Viscoelastic foam is a special type of open cell foam that compresses under load like elastic foam but has other unique qualities. Viscoelastic foam is sometimes referred to as “memory foam” because it contours to the body and its elastic response diminishes over time. This is a characteristic of stress relaxation and allows viscoelastic foam to maintain its deformed shape for a few moments before returning to its original unloaded shape (ergo, “memory foam”). Viscoelastic foam comes in a variety of stiffness so it can allow immersion similar to a similar elastic foam. The difference lies in its enveloping quality. Because of the stress relaxation, viscoelastic foam envelops better than does elastic foam. However, viscoelastic foam also exhibits creep, meaning that, over time, it will continue to deform under the same load. Furthermore, viscoelastic foam products can be temperature sensitive and become softer at temperatures near that of the human body. Mean temperature increases of 5°F have been reported for viscoelastic foam.57 This characteristic allows the body to immerse more into the foam and can improve contact area and lower interface pressure. However, both creep and temperature sensitivity can lead to a greater potential of bottoming out. So, as with elastic foam, viscoelastic foam must be chosen according to the specific needs of the patient for both seating and mattress applications (Fig. 11-7).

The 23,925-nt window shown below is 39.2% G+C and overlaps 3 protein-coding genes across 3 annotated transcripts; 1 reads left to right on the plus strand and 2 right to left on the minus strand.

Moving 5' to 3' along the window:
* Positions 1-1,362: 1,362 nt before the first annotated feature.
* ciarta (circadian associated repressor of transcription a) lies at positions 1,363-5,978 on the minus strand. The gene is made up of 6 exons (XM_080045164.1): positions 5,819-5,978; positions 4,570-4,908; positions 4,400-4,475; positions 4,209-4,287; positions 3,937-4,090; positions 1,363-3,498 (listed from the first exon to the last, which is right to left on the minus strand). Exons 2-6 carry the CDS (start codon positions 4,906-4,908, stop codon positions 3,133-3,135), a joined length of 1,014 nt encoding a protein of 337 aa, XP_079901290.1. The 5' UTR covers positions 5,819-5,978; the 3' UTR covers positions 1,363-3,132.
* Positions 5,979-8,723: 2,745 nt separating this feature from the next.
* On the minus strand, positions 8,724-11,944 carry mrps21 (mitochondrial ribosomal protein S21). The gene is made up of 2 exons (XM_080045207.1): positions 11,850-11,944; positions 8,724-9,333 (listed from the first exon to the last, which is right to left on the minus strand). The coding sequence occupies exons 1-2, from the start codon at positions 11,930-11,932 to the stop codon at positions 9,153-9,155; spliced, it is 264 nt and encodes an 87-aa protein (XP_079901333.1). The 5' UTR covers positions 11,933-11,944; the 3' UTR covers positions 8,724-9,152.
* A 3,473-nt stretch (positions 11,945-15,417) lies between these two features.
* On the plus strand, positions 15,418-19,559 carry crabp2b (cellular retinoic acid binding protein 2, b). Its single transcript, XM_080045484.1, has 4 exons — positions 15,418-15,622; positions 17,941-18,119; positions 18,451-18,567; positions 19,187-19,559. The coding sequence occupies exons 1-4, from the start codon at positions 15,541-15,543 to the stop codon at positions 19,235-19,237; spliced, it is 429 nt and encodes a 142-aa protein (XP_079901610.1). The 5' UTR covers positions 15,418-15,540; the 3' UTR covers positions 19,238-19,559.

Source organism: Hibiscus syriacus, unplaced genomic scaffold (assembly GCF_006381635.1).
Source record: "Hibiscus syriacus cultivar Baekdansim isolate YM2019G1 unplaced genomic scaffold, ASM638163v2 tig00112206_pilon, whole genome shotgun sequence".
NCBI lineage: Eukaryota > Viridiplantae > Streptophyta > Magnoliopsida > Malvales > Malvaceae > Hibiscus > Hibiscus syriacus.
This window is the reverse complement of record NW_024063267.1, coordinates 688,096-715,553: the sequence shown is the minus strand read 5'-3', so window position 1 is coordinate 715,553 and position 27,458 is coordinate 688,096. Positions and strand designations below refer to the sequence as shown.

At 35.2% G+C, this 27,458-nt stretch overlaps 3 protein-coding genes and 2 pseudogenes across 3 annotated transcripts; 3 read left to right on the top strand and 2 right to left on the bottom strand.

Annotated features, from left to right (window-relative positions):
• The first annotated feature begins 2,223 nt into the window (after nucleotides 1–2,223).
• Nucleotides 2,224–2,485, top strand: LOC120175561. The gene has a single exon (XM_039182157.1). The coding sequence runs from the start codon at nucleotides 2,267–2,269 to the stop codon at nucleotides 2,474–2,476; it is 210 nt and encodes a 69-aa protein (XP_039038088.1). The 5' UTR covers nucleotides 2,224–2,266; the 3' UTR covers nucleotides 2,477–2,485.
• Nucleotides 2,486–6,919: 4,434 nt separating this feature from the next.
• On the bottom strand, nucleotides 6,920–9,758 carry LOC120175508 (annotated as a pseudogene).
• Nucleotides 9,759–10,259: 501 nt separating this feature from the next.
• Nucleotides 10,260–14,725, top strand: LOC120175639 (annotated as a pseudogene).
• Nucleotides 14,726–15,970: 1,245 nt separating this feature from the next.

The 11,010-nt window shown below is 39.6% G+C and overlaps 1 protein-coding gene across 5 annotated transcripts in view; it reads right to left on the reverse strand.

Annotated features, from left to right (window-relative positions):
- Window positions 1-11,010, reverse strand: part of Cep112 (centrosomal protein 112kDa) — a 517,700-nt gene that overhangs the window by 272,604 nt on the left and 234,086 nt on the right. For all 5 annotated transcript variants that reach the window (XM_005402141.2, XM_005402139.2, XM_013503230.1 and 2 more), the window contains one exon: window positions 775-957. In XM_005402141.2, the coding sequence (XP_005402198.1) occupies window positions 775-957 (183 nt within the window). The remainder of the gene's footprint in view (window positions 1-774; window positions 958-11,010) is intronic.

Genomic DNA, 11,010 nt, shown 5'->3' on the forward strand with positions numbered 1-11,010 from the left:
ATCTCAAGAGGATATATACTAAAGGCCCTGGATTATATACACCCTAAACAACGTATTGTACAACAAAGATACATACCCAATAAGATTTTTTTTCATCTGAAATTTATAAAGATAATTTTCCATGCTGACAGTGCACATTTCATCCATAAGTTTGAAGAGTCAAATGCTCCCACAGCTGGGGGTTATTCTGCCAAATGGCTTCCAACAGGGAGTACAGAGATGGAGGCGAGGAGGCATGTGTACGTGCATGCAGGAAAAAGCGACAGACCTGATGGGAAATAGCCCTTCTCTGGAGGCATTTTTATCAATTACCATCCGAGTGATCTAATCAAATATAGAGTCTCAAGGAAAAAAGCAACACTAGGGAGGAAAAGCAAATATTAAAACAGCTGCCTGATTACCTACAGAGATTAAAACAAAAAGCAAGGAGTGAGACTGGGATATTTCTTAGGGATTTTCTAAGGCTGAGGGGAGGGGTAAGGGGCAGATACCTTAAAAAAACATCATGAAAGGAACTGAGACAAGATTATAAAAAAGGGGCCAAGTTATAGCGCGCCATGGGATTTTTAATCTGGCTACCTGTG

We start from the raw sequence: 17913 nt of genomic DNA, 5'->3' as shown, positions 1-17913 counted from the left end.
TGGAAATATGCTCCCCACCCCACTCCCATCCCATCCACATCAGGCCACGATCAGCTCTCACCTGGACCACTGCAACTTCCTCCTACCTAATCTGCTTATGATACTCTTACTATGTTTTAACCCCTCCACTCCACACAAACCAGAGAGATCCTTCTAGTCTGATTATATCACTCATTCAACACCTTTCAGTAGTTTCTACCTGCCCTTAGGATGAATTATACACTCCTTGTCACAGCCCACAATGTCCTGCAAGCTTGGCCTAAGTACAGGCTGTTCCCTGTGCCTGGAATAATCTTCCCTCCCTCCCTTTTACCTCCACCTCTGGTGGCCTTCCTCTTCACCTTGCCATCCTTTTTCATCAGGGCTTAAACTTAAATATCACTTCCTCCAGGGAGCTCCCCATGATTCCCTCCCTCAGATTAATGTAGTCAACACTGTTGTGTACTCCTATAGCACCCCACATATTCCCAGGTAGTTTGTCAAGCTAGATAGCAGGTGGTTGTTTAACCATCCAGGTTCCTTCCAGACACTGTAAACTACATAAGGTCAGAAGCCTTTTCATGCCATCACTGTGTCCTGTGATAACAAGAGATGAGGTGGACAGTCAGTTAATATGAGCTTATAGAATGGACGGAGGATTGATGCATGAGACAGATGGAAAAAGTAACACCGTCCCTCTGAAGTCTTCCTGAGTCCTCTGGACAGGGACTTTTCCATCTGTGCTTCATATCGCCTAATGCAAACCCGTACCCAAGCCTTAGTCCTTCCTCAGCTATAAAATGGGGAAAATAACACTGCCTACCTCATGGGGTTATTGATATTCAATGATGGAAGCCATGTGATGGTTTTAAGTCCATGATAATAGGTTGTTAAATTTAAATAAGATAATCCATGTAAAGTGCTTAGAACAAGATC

Figure 11-7. Viscoelastic gel seat cushion.
Soft elastomers are rubber-like materials and are sometimes referred to as solid gels. For use in support surfaces, elastomers are often used on top of other materials because they tend to be heavy.
Elastomers have a high heat capacity and conductivity. This is evidenced by the many elastomeric products designed to be heated or frozen to provide relief to a sore body part. When used as a support surface, an elastomer will absorb body heat so the interface temperature will not rise as quickly.57 This allows elastomers to feel cooler once they are sat upon. Overtime, the elastomer will eventually reach capacity and the interface temperature will rise, unless the body is repositioned—via pressure reliefs or other repositioning—to allow the heat to dissipate. Depending on the elastomer and cushion cover, moisture at the interface can also rise.44
Fluid-Filled Bladders and Compartments